Kaisen, the Japanese word for "continuous improvement", is more than just a snappy catchphrase or motivational mantra. It's a tangible process that has helped Toyota become one of the world's most successful automobile manufacturers.
Kaizen is evident at Toyota's auto manufacturing facility in Georgetown, Ky., a $5-billion automotive complex that is now the company's largest production plant outside of Japan. This 7.5 million sq.-ft. facility employs nearly 8,000 and produces 500,000 engines and vehicles annually. Plant operations include stamping, die shop, body weld, paint, plastics, vehicle assembly, engine/axle machining and assembly.
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The plant's productivity has been recognized by The Harbour Report and by J.D. Power and Associates.
The Shelf Converter Drawer System, manufactured by Lista International Corp., is a free-standing system of modular drawers set in a pre-assembled frame. It features drawer partitioning accessories, which are used to create custom compartments for each item. Toyota estimates that the system makes it 15 to 50 percent easier to locate parts.
Awards aside, the company continues to develop and implement initiatives to improve performance. Kaisen has fueled development of the general stores, which is the small-parts hub for the plant's production divisions. When a department receives specifications for a process, it orders the parts from the general stores, which transports them to the department for easy accessibility.
This hub-and-spoke operational system is critical for departments such as the body weld shop, which incorporates 1,200 production processes and uses 8,000 pieces of equipment. Parts range from industrial electronics to shunts, shanks, circuit boards and robotics components. Needless to say, a highly organized parts storage system is critical to the plant's productivity and success.
"The previous storage system, which consisted of a network of open shelving, had a number of drawbacks," says John Raymer, body weld maintenance manager. "It was disorganized, inflexible and not aesthetically pleasing." For example, sensitive electronic parts were stored in open shelving, where they were exposed to the internal environment, including dust and particulate matter. Furthermore, the open drawers and shelves were fixed, which hampered flexibility.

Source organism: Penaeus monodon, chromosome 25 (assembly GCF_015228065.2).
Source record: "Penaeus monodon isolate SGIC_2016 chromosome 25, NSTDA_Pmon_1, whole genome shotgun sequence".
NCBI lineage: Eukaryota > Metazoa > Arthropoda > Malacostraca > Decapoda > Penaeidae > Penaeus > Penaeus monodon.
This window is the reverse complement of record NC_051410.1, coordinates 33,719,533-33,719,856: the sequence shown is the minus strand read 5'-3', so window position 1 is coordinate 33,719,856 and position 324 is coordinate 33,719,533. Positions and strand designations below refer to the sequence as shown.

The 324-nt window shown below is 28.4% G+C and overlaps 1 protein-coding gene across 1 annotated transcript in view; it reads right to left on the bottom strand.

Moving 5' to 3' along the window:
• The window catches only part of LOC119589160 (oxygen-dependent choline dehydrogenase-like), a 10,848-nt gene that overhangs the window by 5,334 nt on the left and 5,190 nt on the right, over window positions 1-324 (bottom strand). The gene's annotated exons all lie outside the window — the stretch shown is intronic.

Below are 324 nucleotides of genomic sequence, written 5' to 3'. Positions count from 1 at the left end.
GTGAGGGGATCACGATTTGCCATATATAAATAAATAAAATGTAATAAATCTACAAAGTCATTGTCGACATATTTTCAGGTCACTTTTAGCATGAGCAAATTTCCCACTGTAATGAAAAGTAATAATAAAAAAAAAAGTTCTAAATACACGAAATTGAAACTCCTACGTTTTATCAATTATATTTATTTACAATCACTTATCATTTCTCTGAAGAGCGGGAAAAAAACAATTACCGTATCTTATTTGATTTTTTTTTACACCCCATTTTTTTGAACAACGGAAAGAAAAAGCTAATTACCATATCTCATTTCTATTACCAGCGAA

To improve control over his parts supply, Raymer wanted a portable, mobile system with built-in flexibility, something that would accommodate constantly changing needs. As a result, he consulted with Lista International Corp., a Holliston, Mass.-based designer and manufacturer of modular storage systems.
After analyzing plant's storage needs, Lista recommended its Shelf Converter Drawer System, a freestanding system of modular drawers set in a pre-assembled frame. The system features drawer partitioning accessories, which are used to create custom compartments for each item. Available in seven full sidewall heights for maximum cubic storage capacity, it's designed to allow for easy and safe access with a minimum of stress and strain.
Its design allows it to be inserted easily into pre-existing shelves,a substantial benefit to the Georgetown facility. "We're always looking for ways to incorporate the old and the new," says Raymer, "With the Shelf Converter Drawer System, we avoided the expense of replacing our current shelving."
Raymer, estimates that it's now 15 to 50 percent easier to find a part. That has resulted, in turn, into better use of resources,and continuous improvement. Raymer is confident that the Shelf Converter Drawer System will continue to accommodate the needs of his department, no matter how his inventory, production schedules or process requirements change.